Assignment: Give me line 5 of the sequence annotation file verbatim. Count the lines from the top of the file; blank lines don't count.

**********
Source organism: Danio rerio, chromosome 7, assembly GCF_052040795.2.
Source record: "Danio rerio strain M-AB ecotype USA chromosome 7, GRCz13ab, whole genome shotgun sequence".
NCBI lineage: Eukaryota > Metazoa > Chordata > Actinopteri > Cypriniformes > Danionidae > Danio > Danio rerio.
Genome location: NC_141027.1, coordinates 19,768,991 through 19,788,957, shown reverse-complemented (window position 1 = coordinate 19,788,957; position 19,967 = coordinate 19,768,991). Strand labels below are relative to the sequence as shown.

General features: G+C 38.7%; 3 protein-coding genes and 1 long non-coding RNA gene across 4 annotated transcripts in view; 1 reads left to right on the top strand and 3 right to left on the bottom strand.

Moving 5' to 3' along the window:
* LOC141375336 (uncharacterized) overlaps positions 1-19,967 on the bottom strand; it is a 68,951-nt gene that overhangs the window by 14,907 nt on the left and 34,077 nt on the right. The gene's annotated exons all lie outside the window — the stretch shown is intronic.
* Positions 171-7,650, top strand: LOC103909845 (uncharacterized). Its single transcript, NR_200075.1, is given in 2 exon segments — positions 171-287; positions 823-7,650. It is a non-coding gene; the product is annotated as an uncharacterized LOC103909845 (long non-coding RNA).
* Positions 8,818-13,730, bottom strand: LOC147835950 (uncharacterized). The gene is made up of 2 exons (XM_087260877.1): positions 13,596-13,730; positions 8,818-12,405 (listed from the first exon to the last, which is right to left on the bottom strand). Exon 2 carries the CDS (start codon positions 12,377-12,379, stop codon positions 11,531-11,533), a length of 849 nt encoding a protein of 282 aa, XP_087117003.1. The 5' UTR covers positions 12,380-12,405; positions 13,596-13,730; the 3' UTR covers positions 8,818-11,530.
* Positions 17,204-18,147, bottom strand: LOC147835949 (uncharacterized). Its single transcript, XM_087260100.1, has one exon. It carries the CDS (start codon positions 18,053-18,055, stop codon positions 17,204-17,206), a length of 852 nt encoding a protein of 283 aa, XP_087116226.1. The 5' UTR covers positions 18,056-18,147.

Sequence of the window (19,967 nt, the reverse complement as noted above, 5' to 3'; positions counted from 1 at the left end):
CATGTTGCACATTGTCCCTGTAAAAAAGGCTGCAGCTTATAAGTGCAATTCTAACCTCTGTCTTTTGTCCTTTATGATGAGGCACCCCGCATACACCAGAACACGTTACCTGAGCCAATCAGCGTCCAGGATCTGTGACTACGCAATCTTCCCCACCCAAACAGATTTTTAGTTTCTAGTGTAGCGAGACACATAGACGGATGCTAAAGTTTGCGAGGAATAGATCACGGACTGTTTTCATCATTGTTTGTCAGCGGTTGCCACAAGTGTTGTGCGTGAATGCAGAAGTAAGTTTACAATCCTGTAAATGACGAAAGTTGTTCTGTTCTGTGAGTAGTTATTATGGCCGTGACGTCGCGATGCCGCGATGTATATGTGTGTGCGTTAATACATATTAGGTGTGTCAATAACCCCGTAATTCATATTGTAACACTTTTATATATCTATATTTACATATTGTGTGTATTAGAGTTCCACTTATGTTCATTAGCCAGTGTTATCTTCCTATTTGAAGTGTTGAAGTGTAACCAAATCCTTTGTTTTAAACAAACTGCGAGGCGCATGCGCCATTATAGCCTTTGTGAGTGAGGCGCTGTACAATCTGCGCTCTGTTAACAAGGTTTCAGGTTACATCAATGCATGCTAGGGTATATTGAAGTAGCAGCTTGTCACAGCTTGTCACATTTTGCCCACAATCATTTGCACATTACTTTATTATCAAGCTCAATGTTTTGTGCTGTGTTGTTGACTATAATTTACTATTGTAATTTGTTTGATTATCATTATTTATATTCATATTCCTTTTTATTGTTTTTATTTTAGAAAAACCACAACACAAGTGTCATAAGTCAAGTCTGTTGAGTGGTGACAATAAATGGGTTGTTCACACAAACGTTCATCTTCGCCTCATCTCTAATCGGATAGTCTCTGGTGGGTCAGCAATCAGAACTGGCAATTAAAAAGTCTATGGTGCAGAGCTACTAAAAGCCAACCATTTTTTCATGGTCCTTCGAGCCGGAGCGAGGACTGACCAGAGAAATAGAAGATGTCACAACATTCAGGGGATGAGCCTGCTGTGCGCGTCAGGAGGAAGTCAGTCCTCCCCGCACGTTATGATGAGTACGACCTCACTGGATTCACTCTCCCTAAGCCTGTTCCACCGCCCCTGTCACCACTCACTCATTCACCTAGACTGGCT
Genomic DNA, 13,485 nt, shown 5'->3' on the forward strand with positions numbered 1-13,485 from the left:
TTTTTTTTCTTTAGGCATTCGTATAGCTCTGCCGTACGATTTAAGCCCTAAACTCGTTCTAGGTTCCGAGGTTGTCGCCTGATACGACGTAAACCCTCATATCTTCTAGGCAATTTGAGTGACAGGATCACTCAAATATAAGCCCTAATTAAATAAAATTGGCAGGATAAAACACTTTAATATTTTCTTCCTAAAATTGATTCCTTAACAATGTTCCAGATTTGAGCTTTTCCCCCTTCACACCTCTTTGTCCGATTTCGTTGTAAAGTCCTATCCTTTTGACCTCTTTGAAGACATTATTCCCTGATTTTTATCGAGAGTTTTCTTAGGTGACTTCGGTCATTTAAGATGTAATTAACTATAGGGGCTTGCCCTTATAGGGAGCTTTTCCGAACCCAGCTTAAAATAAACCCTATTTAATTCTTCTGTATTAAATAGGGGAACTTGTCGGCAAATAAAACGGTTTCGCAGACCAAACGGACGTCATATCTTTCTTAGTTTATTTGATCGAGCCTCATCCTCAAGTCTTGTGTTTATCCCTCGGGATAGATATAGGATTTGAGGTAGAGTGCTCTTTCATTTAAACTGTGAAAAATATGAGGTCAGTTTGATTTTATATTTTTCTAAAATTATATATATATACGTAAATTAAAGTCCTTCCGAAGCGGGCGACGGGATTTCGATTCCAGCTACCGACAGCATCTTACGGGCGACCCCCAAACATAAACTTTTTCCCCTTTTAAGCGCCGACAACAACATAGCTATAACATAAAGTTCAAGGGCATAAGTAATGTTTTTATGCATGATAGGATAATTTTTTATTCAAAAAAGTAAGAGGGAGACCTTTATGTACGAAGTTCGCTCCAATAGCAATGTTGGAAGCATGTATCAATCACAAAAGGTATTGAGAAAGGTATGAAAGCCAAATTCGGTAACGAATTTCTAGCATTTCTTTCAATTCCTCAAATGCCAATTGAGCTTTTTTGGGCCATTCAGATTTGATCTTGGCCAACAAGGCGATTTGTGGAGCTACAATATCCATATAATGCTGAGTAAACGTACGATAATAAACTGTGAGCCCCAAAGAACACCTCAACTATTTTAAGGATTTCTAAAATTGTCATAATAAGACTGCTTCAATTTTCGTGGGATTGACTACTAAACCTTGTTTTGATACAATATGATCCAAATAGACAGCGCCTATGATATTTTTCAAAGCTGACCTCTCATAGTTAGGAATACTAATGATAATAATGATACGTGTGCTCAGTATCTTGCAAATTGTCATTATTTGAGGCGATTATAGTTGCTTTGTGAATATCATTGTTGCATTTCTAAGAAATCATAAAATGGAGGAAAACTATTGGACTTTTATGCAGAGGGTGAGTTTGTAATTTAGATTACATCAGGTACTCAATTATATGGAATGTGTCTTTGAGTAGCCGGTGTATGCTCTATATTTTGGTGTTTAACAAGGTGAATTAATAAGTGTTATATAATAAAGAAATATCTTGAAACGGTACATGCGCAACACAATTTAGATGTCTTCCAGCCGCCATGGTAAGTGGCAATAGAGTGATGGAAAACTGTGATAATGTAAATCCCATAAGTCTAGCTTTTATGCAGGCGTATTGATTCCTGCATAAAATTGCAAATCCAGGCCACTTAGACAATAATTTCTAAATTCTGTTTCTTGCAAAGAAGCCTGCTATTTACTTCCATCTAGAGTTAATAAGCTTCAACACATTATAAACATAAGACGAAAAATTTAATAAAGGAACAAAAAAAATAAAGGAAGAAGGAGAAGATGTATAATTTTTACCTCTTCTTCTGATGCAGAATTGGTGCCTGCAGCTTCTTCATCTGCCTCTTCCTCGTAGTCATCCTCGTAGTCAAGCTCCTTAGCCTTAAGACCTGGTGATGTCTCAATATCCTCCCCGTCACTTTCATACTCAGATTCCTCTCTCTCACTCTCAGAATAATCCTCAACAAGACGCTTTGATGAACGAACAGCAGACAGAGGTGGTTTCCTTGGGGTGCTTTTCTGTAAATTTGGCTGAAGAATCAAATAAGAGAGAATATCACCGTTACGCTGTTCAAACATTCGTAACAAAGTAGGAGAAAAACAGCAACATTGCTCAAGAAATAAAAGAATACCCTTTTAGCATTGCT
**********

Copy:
General features: G+C 38.7%; 3 protein-coding genes and 1 long non-coding RNA gene across 4 annotated transcripts in view; 1 reads left to right on the top strand and 3 right to left on the bottom strand.